Source: Radio Farda
Citing sources affiliated with the intelligence, security, and police forces of the Islamic Republic, Iranian MPs say they have evidence the recent terrorist attack in the southwestern city of Ahvaz was the result of carelessness on the part of the security apparatus.
Gunmen attacked a military parade in Ahvaz September 22, killing at least 25
and wounding up to sixty others. The state-run IRNA news agency reported that
the wounded included a woman and a child.
Early reports described the assailants as "Takfiri," a term used to describe the Islamic State militant group (IS). Later, IS officially claimed responsibility for the deadly attack.
Brigadier-General Abolfazl Shekarchi, an Iranian military spokesman, told Fars news agency four armed men carried out the attack. Three were killed at the scene while a fourth died in custody from his wounds.
Now Iranian MPs say they have more details about the attack, which they say point to negligence on the part of intelligence and security institutions. They say previous intelligence appraisals indicated an attack on the parade was imminent, and security personnel should have been better prepared.
A closed session of parliament was held October 2. The next day, Representative Gholam-Reza Emen-Abadi said the session had concluded that the intelligence, security, and police forces' response to the attack had been marred with irresponsibility.
"Five months before the attack the terrorists had rented a house only 700 meters (roughly 760 yards) from the podium set for the [Ahvaz Friday Prayer Leader] to watch the military parade," Emen-Abadi told the pro-reform daily Arman.
"So far, thirty officials responsible for the case have been either summoned to the courts, dismissed from their jobs or brought before their commanders and the Islamic Republic's Supreme Leader, Ayatollah Ali Khamenei, for their fate to be decided,"Emen-Abadi said.
The Iran-Iraq war veteran has also insisted, "The intelligence monitoring was poor and when the shooting occurred, the snipers were told to open fire, but they didn't, since they were earlier ordered not to shoot."
The independent MP, backed by the so-called reformist block in Iranian parliament, went on to ask, "If the snipers were not allowed to shoot, one should ask, 'what was the reason for deploying them on the rooftops?' Even after the terrorists opened fire, the commander of the snipers did not order them to retaliate."
A member of parliament's Commission for National Security, Hossein Naqavi Hosseini, also demanded to know why the attackers were allowed to shower people with bullets for twelve long minutes before security forces reacted.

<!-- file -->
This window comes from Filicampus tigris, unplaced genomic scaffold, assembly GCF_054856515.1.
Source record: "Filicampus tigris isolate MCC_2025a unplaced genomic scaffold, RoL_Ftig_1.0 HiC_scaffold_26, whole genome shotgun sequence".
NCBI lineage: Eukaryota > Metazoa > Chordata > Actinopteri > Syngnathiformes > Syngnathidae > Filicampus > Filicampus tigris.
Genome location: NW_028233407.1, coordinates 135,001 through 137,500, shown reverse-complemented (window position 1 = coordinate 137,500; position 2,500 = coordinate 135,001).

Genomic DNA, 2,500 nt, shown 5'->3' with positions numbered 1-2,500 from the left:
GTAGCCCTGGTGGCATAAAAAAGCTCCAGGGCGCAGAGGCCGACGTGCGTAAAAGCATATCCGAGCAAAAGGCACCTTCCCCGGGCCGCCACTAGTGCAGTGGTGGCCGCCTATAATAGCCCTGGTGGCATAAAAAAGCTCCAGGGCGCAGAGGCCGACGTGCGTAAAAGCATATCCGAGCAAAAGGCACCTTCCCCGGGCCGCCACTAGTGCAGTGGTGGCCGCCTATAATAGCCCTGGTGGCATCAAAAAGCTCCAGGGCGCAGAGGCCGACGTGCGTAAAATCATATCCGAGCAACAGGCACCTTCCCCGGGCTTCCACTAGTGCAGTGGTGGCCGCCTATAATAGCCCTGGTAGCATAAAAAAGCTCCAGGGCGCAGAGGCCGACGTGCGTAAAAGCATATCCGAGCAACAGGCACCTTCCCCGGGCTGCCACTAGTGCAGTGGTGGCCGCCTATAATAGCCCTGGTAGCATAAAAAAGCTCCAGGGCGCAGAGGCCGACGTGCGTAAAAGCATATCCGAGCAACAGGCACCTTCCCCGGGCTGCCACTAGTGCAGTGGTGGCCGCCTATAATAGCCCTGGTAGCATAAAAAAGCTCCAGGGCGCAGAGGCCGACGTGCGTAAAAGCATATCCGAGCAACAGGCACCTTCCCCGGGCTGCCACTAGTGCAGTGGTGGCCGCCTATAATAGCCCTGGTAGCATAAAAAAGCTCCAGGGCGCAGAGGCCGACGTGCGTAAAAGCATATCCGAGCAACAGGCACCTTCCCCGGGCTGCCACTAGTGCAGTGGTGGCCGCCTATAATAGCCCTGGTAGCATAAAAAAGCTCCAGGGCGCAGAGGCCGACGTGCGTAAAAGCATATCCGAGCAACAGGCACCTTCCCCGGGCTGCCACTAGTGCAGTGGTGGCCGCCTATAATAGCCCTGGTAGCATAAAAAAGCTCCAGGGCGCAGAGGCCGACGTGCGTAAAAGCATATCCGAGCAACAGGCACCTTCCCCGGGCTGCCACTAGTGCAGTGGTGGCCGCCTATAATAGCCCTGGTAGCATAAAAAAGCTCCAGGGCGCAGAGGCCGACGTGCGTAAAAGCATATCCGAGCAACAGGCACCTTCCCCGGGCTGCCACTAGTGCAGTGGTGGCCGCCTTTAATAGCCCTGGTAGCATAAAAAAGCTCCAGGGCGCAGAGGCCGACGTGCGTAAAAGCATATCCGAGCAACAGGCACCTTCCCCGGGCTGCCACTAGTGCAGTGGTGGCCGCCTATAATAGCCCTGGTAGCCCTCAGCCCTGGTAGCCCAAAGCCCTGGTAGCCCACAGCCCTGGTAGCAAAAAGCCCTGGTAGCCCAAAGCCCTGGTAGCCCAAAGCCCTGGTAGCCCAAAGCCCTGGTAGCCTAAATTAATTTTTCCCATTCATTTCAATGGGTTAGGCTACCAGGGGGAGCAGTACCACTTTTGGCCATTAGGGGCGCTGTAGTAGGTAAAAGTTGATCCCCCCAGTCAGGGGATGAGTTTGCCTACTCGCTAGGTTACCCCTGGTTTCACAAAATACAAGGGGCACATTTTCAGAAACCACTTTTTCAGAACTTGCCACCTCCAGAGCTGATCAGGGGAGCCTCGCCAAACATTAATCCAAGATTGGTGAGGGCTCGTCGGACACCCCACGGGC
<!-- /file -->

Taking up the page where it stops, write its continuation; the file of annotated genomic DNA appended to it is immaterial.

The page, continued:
"Footage shows four terrorists easily come and go for twelve minutes, shooting at people, changing the rounds and even finishing off the wounded with death blows," Naqavi said.
A member of parliament's board of directors, Behrooz Ne'mati, has also said intelligence negligence played a pivotal role during the terrorist attack. Without naming the institutions he believes are responsible, Ne'mati said IS elements are active across the region, adding, "There are porous spots [in the border] that should be blocked to stop takfiri's operations inside Iran."
Another MP, independent-conservative Mehrdad Baouj Lahouti, has also accused intelligence officials of negligence, especially since a number of the assailants had criminal records and would have been known to police.
"Though the security response to the attack was praiseworthy," Lahouti said, "Their performance before the incident was not smart enough."
Special Assistant to President Hassan Rouhani for Ethnic and Religious Minorities and former Intelligence Minister Ali Younesi has cautioned, "Without transparency, we will be accused of staging the terrorist attack, ourselves."
The Interior Ministry has promised to compile a comprehensive report on the incident and deliver it to parliament after it is examined by the National Security Council. It is not yet clear whether the promised report will be publicly available or not.
The Islamic Republic has repeatedly argued that its military assistance to Bashar al-Assad in Syria is keeping IS out of Iran, and this recent attack has called the effectiveness of that strategy into question.
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